A new collection of essays, to which Redeemer faculty contributed, explores a number of questions related to the church’s witness to society: Why is the church significant? How should it speak and act–and who should do the speaking and acting?
The collection, titled The Church’s Social Responsibility: Reflections on Evangelicalism and Social Justice, was edited by Dr. Robert Joustra and by Jordan Ballor of the Acton Institute. Dr. David Koyzis contributed the essay, A Neo-Calvinist Ecclesiology, and Dr. Kevin Flatt wrote the epilogue.
In the volume’s introduction, Joustra writes:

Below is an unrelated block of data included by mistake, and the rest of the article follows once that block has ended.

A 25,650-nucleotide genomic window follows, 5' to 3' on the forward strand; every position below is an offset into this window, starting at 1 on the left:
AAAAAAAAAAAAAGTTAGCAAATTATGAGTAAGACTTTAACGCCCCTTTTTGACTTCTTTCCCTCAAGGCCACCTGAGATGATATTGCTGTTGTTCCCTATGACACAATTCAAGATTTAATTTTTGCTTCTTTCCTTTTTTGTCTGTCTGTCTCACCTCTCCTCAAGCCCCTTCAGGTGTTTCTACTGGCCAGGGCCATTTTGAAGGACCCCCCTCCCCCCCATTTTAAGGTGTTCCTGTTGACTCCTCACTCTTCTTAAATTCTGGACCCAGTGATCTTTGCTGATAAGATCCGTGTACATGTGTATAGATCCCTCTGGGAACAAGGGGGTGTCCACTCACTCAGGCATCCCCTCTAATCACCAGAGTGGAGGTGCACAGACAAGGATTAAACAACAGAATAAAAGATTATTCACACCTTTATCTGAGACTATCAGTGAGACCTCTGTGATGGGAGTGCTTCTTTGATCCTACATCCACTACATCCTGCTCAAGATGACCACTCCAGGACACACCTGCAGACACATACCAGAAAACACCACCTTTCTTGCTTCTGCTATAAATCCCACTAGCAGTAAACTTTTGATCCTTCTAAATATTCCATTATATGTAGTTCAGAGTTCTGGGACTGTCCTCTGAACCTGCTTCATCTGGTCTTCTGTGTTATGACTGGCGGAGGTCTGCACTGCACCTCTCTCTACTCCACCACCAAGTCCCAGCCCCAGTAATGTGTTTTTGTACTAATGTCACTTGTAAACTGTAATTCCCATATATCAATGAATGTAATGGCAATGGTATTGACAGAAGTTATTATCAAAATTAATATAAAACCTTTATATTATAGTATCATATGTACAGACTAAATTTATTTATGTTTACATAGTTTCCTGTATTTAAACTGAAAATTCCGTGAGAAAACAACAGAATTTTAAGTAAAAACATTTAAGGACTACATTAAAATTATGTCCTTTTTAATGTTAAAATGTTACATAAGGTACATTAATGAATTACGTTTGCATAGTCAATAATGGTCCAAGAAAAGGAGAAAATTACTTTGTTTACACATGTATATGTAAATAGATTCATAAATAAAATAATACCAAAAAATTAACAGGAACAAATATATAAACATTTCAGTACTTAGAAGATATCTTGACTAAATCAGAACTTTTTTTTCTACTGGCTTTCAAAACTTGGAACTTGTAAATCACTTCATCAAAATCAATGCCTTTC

“It has long been the conviction of Christian social thought that ‘the Church’ has a social responsibility. Back in our grandparents’, and great-grandparents’ day, that responsibility was obvious. The Church ran schools. It ran hospitals. It ran out-of-the-cold programs and homeless shelters. It spoke with weight and power about international and local issues. But those days in North America are long gone, and many of those churches are long gone, as Kevin Flatt writes in After Evangelicalism. The decline in organized religion is real, and the influence of organized religion in North America has long collapsed and is by now overgrown. So what voice should the Church have today in North America, what should it speak about and who speaks for it? Those are the questions that bind together this new book.”
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